Listening games

How to Improve Your Preschooler’s Listening Skills with Antoinette Portis’ book Not a Box – Hands on Learning Games

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One of my favorite ways of improving my children’s learning skills is through books. Books are great for exposing your child to topics they wouldn’t have otherwise thought about, which is especially important for kids with language delays, who tend to be very weak in the kind of knowledge that other kids pick up just from their environment.

Books are also great for improving your child’s critical thinking skills, and there’s now research that shows wordless picture books are great for improving your child’s expressive language skills.

Still, I’m always cooking up new ways to use books, and today I have a new hands on learning activity that’s a good sequencing activity, and that helps improve your preschooler’s listening skills.


For this game, you’ll need a copy of Antoinette Portis’ book Not in a Box. I enjoyed the simplicity of this book, which makes the pictures clear and easy to understand for younger bunch, since some of them do have language delays. In the book, a rabbit finds a box, and manages to turn the box into a race car, a mountain, a burning building, and a robot before the story ends.

Every time he makes something creative from his box, he is asked “Why are you sitting in/standing on that box?” Your child will work on her listening skills by following along and sequencing the various items that the rabbit created.

How to play the game:

1. Read the story once through to your children, pointing to the pictures and naming the various objects that the rabbit created. Make sure your child repeats after you the names of each object, and points to the picture. Doing this encourages your child to use her visual system to support her weak auditory skills.

2. Go back to the beginning of the story, and name the first 2 objects that the rabbit created. Have your child repeat the names after you.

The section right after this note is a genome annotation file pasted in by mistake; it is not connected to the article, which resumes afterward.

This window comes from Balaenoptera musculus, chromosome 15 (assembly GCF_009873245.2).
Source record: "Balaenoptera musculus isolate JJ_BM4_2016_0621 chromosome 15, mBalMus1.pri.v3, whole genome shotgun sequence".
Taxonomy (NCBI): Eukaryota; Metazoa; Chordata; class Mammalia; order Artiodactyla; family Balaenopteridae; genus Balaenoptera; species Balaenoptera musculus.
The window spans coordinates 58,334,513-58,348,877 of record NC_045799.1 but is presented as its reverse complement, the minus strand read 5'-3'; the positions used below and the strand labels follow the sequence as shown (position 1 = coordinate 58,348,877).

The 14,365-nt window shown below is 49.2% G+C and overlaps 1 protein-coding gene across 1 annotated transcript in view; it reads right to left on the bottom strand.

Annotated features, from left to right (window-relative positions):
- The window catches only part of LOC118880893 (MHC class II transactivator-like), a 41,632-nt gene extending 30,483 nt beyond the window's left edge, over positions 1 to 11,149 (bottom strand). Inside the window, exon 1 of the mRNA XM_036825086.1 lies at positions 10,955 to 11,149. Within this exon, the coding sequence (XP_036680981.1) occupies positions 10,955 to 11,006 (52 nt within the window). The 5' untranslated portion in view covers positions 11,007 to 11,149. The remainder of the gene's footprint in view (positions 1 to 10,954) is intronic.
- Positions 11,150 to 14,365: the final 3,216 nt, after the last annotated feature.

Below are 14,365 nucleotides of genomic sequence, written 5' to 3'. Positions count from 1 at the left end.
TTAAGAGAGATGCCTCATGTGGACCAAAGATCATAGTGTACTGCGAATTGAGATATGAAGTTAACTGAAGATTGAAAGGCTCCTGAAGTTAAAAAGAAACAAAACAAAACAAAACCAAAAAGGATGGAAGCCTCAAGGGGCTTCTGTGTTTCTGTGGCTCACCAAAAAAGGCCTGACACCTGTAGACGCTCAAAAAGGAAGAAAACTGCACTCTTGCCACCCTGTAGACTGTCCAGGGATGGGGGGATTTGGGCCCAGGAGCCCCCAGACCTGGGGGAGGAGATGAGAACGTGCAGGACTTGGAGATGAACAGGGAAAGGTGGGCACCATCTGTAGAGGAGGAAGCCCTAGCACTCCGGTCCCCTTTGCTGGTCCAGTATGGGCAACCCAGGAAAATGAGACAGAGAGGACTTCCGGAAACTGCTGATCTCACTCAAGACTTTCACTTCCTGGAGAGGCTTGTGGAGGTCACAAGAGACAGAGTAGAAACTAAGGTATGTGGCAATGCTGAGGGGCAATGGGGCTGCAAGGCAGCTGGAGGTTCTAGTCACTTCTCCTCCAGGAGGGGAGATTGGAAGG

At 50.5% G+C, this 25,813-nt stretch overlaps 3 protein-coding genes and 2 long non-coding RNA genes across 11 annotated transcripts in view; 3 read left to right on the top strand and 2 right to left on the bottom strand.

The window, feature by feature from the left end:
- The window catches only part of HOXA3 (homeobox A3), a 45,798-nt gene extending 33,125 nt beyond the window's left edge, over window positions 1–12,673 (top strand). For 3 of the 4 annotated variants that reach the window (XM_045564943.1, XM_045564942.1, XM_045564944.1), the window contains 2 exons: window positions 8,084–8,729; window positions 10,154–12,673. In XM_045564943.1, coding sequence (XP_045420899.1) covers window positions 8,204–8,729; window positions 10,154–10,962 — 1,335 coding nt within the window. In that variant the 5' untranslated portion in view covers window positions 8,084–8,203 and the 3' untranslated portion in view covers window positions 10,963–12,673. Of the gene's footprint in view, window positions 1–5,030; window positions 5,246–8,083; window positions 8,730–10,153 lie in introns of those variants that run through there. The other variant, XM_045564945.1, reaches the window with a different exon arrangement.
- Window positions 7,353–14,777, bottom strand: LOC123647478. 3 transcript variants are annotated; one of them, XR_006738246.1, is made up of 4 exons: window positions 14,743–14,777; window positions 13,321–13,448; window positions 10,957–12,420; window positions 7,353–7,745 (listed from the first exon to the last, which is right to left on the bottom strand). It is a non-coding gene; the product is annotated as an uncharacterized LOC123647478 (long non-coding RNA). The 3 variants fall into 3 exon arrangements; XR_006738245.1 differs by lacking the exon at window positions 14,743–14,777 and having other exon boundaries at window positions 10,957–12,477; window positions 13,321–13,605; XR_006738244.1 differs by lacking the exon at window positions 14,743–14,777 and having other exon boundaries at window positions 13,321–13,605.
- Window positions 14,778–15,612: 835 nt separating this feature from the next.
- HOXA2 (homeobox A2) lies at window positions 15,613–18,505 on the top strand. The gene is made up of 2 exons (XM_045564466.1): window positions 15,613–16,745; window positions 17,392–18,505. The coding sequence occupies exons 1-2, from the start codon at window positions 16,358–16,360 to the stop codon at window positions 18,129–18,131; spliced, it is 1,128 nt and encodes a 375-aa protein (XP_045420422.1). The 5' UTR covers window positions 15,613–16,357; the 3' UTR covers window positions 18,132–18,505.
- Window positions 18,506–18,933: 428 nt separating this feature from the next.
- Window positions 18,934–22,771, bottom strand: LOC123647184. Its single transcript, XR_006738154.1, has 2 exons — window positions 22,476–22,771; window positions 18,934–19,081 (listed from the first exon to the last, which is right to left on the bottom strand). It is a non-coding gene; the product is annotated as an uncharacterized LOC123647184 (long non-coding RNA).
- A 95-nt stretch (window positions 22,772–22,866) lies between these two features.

3. Then close the book, and ask your child to see if he can remember the names of those 2 items. If your child has trouble, you can give him a hint by saying part of the word out loud, letting your child fill in the blanks.

4. Continue going through the book this way, asking your child to remember one new item at a time, until she memorizes all of the items.

TIP: You can make this game easier by xeroxing the pictures, cutting them out, and letting your child sequence the pictures instead of having to verbally tell you what the items were.

You can make this game harder by having your child name the items forwards and backwards.

More fun stuff: You can extend this activity by helping your child create their own “Not a Box” story. Simply find a decent-sized box, take pictures of your child “creating,” and print them out on regular printer paper. You can ask your child to tell you the text as you write it down.


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  • […] other problem children with special needs often have is an unawareness of time, which is a sequencing issue. Their internal clock is often running faster or slower than the rest of the world. Hence you […]

  • Rachel Aug 30,2011 at 7:44 pm

    Thanks for dropping by Sandy!

  • sandy Aug 30,2011 at 6:00 pm

    I just happened upon your website this morning (followed a link from a link. . .). I am so happy to have found you! I have five children, and am homeschooling the three still living at home. My youngest is LD (anoxic brain injury). While we have professional support for our home learning, it is so nice to have another resource, especially from a mom in the trenches! I’m hitting the subscribe button. 🙂

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